Name: Helmut Josef Geier
Occupation: DJ, producer, label owner
Current Release: House Music Box (Past, Present, No Future) on The Hell Experience Records.
Recommendations: Check out Jonathan Meese from Berlin and also Daniel Richter from Berlin. They both are genius painters.
Music - Young Marble Giants. They only did one album.
Book - Uwe Schütte: "Mensch Maschinen Musik". It's the best book about Kraftwerk.
If you enjoyed this interview with DJ Hell, visit his facebook page to stay up to date on his work.
When did you start writing/producing music - and what or who were your early passions and influences? What what is about music and/or sound that drew you to it?
I started learning how to play records in front of a crowd around 1978. My first parties happened in the early 80s. I played all kinds of music in front of a very mixed crowd. The styles I would feature where more like punk music, new wave, new romantics or dub and ska.
My first own record, "My definition of house music", was published under my DJ Hell moniker in 1992 on a Belgium label called R&S records.
For most artists, originality is first preceded by a phase of learning and, often, emulating others. What was this like for you? How would you describe your own development as an artist and the transition towards your own voice? What is the the relationship between copying, learning and your own creativity?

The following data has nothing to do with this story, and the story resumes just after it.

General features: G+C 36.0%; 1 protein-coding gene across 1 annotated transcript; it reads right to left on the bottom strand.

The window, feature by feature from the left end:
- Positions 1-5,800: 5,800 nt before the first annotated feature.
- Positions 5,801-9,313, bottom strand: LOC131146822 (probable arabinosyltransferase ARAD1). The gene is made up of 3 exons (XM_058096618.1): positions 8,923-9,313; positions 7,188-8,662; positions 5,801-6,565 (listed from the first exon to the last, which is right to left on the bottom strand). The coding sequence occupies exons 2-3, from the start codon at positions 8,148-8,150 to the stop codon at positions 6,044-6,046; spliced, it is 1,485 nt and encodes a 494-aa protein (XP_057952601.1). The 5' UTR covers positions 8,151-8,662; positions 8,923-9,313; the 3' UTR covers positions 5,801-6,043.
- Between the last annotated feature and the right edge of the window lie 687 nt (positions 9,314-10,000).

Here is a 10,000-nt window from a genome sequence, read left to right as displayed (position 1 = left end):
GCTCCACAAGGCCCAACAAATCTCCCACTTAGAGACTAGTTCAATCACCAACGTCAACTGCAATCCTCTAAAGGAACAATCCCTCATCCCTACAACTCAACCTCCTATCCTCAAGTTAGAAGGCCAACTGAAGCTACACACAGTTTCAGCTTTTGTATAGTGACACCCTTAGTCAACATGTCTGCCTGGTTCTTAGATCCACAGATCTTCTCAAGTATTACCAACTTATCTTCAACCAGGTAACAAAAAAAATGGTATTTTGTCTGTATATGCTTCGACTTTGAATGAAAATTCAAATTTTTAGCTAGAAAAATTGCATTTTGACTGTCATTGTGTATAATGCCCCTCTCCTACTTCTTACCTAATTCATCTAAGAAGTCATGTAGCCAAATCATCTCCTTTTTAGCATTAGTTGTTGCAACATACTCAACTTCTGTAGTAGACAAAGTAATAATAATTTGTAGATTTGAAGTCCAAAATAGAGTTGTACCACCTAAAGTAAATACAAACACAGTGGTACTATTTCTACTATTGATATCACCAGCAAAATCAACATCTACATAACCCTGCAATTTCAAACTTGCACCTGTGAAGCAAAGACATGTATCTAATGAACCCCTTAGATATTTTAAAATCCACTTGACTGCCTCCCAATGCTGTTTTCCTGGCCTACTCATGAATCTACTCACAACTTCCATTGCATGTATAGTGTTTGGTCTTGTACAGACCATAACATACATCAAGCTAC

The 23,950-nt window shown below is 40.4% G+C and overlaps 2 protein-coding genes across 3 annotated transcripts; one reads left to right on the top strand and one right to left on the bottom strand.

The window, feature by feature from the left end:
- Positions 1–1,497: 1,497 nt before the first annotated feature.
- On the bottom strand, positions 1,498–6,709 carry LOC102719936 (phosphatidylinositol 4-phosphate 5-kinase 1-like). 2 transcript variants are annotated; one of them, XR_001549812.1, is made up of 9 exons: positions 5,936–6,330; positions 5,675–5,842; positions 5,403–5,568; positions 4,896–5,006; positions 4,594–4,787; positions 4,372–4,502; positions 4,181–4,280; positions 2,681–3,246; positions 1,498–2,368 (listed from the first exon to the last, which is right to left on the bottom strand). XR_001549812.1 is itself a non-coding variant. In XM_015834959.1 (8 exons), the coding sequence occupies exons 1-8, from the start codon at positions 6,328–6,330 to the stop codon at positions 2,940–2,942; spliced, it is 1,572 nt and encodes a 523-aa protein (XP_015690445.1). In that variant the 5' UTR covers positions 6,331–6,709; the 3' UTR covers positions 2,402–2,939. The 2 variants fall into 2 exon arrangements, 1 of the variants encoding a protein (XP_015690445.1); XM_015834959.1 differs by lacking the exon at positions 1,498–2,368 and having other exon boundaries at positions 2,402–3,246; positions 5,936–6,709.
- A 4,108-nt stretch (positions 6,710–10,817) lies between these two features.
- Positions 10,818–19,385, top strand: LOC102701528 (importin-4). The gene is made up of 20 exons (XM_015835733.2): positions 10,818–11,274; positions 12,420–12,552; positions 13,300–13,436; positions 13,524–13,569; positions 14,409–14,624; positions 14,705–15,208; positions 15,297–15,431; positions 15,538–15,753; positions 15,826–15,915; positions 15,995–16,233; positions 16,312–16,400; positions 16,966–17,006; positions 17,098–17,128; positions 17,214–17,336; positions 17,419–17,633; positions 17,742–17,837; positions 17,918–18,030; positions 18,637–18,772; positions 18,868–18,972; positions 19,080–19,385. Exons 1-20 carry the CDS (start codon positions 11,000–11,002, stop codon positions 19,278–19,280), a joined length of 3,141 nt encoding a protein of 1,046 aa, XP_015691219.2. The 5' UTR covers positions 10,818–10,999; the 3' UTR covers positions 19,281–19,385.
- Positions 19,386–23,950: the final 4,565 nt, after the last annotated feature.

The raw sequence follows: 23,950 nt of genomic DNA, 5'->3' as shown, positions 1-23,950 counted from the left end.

David Bowie said that he was never the first to jump on new ideas and new concepts. Instead, he was the one who made them relatable and successful. So copying is a very innovate part of making art & music.
I always tried to be free and step on new ground, to not just follow formulas. At the same time, I also tried to sound like the people or producers I love.
What were your main compositional- and production-challenges in the beginning and how have they changed over time?
At first, you have to find out what equipment you need to sound different or to find out how to program and manipulate Roland drum-computers or Roland analog keyboards like the 101 or 303. It takes a lot of experimenting and trying with the machines. When I started, it was all analogue. There was no digital software whatsoever.
What was your first studio like? How and for what reasons has your set-up evolved over the years and what are currently some of the most important pieces of gear for you?
After so many years, the most important piece of equipment is still the Roland 808 or Roland 909 drum machine.
How do you make use of technology? In terms of the feedback mechanism between technology and creativity, what do humans excel at, what do machines excel at?